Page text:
Noel Delgado Controversial Issues In Law Enforcement 11/16/2012 Police Misconduct In the early hours of March 3, 1991, a police chase in Los Angeles ended in an incident that would become synonymous with police brutality: the beating of a young man named Rodney King by members of the Los Angeles Police Department. An amateur video, televised nationwide, showed King lying on the ground while three officers kicked him and struck him repeatedly with their nightsticks. No one who viewed that beating will ever forget its viciousness.
The Rodney King incident projected the brutal reality of police abuse into living rooms across the nation, and for a while, the problem was front page news. Political leaders condemned police use of excessive force and appointed special commissions to investigate incidents of brutality. The media covered the issue extensively, calling particular attention to the fact that police abuse was not evenly distributed throughout American society, but disproportionately victimized people of color.
In December 1996, two men in two weeks died in handcuffs at the hands of the Palm Beach County sheriff’s deputies in Florida. Lyndon Stark, 48, died of asphyxia in a cloud of pepper spray while handcuffed behind the back in a prone position. Several days earlier, Kevin Pruiksma, 27, died after being restrained by a sheriff’s deputy. In January 1997, Kurt DeSilva, 34, was shot and killed by a Pawtucket, Rhode Island police officer after a low-speed car chase. DeSilva, who was unarmed, was suspected of driving a stolen car.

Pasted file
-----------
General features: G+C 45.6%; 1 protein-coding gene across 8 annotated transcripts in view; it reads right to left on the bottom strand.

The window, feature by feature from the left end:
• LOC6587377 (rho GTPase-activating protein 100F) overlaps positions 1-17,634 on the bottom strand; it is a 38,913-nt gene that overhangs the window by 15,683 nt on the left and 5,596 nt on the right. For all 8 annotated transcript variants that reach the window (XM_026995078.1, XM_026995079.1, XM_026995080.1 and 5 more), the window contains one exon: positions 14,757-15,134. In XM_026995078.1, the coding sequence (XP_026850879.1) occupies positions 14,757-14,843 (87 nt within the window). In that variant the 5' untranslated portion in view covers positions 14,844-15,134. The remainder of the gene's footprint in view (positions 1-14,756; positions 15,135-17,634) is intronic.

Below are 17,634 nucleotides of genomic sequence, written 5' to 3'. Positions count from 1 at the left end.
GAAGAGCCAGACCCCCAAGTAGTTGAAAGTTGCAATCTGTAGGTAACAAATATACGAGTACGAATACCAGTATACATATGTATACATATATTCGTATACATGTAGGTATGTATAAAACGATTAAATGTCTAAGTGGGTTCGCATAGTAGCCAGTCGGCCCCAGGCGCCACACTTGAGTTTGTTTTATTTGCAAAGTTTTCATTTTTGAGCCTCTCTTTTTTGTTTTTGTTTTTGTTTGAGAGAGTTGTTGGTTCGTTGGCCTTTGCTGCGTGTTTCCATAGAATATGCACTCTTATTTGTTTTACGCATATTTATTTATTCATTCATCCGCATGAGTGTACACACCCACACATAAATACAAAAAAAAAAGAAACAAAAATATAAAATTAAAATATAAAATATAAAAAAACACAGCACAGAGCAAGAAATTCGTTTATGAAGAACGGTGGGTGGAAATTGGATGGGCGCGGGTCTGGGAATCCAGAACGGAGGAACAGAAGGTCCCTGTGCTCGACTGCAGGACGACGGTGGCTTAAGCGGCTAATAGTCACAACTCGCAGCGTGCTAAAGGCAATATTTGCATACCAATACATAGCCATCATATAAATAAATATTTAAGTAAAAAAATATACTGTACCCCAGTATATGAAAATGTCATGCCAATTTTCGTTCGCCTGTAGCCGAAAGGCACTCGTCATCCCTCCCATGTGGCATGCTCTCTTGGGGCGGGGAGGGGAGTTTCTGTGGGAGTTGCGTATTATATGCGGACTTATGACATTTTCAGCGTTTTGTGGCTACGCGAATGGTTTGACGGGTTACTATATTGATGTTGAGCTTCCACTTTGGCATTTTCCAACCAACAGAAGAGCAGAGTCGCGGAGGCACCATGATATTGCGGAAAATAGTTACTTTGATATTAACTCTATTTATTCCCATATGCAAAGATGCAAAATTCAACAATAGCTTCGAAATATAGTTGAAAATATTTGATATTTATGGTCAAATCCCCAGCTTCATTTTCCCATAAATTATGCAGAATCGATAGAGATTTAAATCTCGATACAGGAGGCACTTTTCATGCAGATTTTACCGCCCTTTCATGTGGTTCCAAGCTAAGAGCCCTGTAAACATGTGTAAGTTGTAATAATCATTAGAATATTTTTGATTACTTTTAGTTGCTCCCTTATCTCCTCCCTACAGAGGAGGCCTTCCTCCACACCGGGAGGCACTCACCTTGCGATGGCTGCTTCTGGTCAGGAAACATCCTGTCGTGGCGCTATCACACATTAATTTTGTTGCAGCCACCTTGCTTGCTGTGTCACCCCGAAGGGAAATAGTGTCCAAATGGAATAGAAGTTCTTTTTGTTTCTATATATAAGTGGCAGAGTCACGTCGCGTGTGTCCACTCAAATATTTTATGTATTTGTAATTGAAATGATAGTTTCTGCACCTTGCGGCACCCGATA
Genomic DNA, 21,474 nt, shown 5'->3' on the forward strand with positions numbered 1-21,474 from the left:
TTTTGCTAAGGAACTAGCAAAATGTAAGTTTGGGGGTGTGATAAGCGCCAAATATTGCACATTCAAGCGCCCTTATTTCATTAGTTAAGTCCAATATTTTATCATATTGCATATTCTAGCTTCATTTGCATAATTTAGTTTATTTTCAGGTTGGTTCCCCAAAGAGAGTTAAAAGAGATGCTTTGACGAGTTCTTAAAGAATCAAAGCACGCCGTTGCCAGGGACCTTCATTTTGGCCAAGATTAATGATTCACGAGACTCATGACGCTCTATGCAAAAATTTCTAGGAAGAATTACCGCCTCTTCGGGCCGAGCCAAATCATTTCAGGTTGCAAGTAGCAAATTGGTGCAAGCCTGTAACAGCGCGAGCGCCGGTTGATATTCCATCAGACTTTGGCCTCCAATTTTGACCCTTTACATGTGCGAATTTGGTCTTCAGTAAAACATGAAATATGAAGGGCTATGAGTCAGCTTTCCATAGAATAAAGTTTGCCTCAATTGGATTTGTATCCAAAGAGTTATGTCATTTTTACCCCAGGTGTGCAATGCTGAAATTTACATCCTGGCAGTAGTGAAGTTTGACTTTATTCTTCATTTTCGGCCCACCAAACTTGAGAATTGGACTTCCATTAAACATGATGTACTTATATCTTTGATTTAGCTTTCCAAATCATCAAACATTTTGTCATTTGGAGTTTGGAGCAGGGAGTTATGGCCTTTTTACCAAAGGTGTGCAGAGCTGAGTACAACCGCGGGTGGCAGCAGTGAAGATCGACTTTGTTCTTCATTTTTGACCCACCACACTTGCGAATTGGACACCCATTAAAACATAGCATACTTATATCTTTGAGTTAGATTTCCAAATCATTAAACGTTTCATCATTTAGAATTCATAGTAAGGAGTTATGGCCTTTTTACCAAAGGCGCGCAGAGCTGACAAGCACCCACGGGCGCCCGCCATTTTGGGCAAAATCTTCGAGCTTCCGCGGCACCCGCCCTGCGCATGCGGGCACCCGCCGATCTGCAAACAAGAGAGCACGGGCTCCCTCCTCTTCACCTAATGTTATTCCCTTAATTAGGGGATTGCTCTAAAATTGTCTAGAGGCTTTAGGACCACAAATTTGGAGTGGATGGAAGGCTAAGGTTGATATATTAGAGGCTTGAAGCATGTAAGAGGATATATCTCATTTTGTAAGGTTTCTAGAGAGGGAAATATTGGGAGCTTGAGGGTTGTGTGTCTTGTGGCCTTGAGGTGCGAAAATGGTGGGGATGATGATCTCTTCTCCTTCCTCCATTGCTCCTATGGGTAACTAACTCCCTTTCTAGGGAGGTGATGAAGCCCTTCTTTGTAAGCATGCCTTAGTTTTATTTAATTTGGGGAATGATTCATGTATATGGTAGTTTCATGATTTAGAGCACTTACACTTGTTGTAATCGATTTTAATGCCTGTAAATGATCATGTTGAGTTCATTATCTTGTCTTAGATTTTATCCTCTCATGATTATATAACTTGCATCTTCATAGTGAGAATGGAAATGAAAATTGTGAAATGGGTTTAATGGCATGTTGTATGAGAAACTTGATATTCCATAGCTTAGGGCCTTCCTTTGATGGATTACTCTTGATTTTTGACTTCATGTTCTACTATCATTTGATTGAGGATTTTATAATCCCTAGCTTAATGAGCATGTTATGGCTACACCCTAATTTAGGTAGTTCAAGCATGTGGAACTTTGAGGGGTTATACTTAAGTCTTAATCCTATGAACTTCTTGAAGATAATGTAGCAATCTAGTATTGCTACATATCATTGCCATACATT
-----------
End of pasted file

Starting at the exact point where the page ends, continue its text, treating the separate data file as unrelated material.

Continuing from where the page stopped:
In February 1997, James Wilson, 37, an unarmed motorist, was kicked and punched by three Hartford, Connecticut police officers after a brief chase which ended in front of a Bloomfield, Connecticut police station. The beating was so severe that a group of Bloomfield police intervened to stop it. “They saw activity that appeared inappropriate,” the Bloomfield Police Chief stated. “He didn’t resist officers… He was struck. ” The fact that police abuse remains a significant problem does not mean there has been no progress.
In communities all across the United States people have organized to bring about change, and some of the most successful strategies are described in this manual, now in its 3rd printing. This manual was not inspired by, nor is it intended to generate, animosity toward the police, or to promote the perception that all police officers are prone to abuse. They are not. Rather, it arose out of our realization that, ultimately, it will take a strong and sustained effort by community groups to bring about real and lasting reform.